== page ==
No, we are not all responsible for the wars or occupations.
I did not send them to war. I did not vote for war. I did not advocate for war. I spoke and wrote and voted and worked against it. Those who did the opposite are responsible.
Also, as terrible as it is for people who enlisted in the military and are being killed (murdered actually) and maimed and driven further insane, not one of them can say he or she hadn't heard the words of Jesus Christ who said plainly and clearly to turn the other cheek.
Jesus is not responsible for the wars. War makers are.
Yes, those young people have been subjected to a barrage of false propaganda, but at their same age, I resisted.
Does that mean I can't forgive? No, it doesn't mean that. It doesn't mean I don't want to heal the veterans either. I do want them to heal.
What I don't want though is to excuse the stupid move they made in enlisting in the Military. There is no excuse. There is only repentance, forgiveness, and atonement.
To hell with the military. There will never be an end to the utter stupidity that is war until the young just say, "No."
That's not cursing souls, judging them, condemning them, or punishing them. It's damning war. There's nothing wrong with that. It's part of the healing.
by Monica Benderman | June 1, 2008 - 12:34am
Earlier this week I was put in contact with the mother of a young Iraq veteran. Michael is twenty years old, with experiences no young person should have to face.
Michael chose to serve in the National Guard. Michael returned from Iraq with more than one medal for his service. But after a year long tour at Abu Ghraib, Michael returned with more than just medals – he brought a storehouse of experiences no person of good conscience could ever erase and this young man was not equipped with the tools he needed to quiet his mind and forget the reality of those memories.
Michael was not lost in the system. He received, and continues to receive counseling from the VA for his combat stress. He has the support of his command who has acknowledged the intense conditions under which Michael served. His family has watched over him, supported him and many in his community have embraced him. In the end, war has taken its toll. Michael faces a trial this week and this decorated young veteran, after choosing to serve his country at war, now stands to add years in prison to the list of obstacles his choices have given him.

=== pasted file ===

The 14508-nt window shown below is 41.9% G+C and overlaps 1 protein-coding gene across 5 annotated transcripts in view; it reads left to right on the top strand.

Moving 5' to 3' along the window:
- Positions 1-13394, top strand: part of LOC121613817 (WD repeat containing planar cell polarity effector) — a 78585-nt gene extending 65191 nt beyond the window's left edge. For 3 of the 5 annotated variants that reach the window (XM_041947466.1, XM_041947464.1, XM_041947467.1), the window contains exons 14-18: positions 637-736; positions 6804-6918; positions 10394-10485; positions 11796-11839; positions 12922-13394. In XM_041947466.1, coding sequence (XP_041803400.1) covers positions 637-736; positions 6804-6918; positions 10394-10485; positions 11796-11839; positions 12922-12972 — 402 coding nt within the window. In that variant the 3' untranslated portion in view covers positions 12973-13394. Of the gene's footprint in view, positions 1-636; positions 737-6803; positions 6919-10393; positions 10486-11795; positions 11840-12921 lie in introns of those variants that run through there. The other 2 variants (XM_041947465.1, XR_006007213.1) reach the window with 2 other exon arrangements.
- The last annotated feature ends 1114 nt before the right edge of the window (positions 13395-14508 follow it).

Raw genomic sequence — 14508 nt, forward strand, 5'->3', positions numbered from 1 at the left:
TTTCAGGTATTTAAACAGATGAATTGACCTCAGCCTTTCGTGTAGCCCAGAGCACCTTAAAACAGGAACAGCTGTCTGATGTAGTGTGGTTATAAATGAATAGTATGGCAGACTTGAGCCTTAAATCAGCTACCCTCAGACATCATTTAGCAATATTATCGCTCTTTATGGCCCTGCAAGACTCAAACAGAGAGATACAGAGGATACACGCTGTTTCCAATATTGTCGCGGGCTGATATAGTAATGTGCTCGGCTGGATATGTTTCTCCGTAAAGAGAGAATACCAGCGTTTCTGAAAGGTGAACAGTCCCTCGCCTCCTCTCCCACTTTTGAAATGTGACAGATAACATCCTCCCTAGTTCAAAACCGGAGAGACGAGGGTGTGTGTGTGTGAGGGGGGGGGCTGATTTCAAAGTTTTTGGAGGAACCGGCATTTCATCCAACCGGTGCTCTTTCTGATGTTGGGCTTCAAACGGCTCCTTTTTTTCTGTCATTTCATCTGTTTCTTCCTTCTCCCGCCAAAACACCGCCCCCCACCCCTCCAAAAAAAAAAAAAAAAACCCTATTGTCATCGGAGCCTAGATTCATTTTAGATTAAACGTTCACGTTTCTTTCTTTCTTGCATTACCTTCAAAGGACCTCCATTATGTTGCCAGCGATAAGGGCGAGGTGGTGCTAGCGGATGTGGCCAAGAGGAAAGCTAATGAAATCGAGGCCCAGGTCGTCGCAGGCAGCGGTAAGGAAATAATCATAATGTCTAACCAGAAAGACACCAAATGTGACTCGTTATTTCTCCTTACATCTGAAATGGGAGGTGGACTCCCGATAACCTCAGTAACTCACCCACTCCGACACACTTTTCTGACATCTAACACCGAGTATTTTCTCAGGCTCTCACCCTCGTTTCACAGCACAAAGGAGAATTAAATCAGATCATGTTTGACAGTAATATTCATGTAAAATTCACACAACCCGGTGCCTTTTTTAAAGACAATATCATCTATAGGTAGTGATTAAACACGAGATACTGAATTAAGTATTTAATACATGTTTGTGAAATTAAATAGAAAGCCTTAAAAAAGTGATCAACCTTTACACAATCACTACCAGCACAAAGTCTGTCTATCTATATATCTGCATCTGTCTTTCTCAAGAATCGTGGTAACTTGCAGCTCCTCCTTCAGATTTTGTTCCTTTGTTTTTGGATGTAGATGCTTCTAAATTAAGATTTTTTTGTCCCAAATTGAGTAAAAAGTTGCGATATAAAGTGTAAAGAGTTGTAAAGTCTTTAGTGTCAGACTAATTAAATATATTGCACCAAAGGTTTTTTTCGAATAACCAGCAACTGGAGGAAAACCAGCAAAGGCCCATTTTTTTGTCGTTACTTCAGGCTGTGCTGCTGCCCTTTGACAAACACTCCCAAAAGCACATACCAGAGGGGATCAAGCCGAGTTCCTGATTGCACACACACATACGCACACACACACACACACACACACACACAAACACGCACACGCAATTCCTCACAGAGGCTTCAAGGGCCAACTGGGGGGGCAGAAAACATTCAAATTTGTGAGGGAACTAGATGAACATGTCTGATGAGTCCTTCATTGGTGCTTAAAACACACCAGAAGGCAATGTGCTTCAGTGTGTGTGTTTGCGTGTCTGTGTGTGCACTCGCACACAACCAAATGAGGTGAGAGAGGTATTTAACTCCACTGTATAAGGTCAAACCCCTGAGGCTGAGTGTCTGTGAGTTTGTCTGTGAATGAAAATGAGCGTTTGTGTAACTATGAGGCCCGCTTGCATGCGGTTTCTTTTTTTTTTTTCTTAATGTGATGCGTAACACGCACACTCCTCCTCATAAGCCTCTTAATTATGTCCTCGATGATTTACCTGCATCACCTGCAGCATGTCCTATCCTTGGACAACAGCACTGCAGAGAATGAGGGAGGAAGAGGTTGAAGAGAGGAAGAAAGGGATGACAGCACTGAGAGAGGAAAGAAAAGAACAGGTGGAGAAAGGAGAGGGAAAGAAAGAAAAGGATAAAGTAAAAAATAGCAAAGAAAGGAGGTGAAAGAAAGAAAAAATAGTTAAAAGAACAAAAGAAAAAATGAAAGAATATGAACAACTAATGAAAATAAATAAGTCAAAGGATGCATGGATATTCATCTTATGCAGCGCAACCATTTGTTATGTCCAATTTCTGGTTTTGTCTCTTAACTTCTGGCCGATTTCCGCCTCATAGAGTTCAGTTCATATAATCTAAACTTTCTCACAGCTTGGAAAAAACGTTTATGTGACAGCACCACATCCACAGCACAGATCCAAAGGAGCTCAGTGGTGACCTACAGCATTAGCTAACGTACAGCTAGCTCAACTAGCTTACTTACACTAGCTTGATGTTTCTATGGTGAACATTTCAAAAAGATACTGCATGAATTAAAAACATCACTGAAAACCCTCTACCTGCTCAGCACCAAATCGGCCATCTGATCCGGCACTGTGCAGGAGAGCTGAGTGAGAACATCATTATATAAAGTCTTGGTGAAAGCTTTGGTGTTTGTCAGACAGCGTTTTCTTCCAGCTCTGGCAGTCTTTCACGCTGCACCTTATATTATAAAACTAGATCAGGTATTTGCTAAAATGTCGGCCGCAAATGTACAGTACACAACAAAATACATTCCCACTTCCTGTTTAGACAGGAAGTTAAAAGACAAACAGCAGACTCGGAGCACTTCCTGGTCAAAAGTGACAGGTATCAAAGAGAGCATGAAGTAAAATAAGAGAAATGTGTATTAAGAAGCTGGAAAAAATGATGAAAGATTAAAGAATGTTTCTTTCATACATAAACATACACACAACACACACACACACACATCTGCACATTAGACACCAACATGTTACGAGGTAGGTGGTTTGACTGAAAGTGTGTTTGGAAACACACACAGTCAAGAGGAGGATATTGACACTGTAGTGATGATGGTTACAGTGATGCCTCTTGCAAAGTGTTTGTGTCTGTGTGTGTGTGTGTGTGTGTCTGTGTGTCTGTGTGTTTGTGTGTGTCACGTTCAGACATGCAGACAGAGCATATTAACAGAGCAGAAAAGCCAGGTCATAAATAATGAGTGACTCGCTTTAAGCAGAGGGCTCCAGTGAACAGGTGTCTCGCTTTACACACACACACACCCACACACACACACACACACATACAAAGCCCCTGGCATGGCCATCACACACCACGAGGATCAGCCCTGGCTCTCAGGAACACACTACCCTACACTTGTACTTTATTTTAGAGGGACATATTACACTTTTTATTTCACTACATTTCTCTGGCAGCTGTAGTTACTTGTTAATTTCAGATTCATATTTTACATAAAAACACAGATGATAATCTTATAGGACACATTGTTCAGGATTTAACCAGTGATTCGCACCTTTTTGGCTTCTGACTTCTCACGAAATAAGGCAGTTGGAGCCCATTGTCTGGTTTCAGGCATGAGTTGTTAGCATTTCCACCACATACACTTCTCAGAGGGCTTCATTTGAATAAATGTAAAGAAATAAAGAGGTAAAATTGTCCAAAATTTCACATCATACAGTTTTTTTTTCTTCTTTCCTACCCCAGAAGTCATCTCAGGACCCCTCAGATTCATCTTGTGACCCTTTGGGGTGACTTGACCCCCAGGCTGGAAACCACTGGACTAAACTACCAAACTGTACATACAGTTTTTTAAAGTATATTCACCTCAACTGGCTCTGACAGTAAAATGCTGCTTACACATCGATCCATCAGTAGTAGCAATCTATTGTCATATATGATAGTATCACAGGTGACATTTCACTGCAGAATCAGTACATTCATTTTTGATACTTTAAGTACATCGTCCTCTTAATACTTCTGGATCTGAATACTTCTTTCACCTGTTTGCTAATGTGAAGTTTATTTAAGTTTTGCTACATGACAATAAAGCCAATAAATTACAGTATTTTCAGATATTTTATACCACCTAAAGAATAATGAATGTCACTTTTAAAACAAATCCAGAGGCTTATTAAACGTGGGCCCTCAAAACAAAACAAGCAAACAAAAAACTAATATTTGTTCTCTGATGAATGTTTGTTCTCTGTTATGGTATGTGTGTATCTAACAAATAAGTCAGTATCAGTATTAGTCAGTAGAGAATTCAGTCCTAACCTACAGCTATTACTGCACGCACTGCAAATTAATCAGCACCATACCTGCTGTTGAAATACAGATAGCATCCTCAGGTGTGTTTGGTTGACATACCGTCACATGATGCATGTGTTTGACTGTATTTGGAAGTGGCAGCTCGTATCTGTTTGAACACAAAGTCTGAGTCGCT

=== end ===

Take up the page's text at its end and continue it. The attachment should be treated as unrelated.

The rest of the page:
Michael could not erase the horrors of what he saw in Iraq. Michael is proud of his service – a soldier committed to supporting the soldiers he has served with because he knows firsthand just how much each has given. Even more, Michael knows just how much understanding they now need. The medications couldn't hide the memories, and the intoxicating effects of the 70 proof contents of a simple glass bottle couldn't hide them either, bringing instead even greater heartache and the endless nightmare of a lifetime of regrets.
Michael lost his childhood in Iraq and returned to lose one remaining connection to better times when his attempt at self-medicating failed and his best friend lost his life in an accident Michael's intoxication caused.
Ignorant commentators issue harsh criticism of those who have volunteered, lashing out at the naivetÃ© of the men and women who stood for what they believed, who acted in good faith and with trust for the words of commanders who had sworn not to abuse the lives entrusted to their leadership, as if those commentating had some higher enlightenment of right and wrong when more often than not they have never stood for anything more than photo opportunities.
We blame our faults on the evil in the world – the evil side of a creator who gave us peace hoping we would know what to do with it; now standing watch as we pretend to have no control over the destruction we alone have caused.
The war is coming home and still Americans don't fully comprehend what we are about to receive.
We will reap what we have sown.
Michael gave what he believed was needed as he stood in response to what he felt called to do. Michael has paid a heavy price, more than any young man should have to pay. It is only the beginning, and a long jail sentence will not bring justice for an accident caused by something far more deadly than driving while intoxicated, with a responsibility shared by thousands who will never realize the cost of their complacency.
Michael, and thousands of others who will return from war to face their own storehouse of demons, deserve people to stand boldly in defense of what is right and just. They deserve people to work together to bring the changes we all need to help our world move a little closer to the goal of peace.
Michael stands to go to trial this week, but Michael should not be standing alone. Every citizen who has not yet stood to see that justice is served in the name of peace shall bear responsibility for what we all are about to receive.
Aren't we all responsible when a veteran returns from a war we allowed to happen, with a storehouse of experiences whose demons he is powerless to silence?
Aren't we all responsible for ensuring that true justice is served?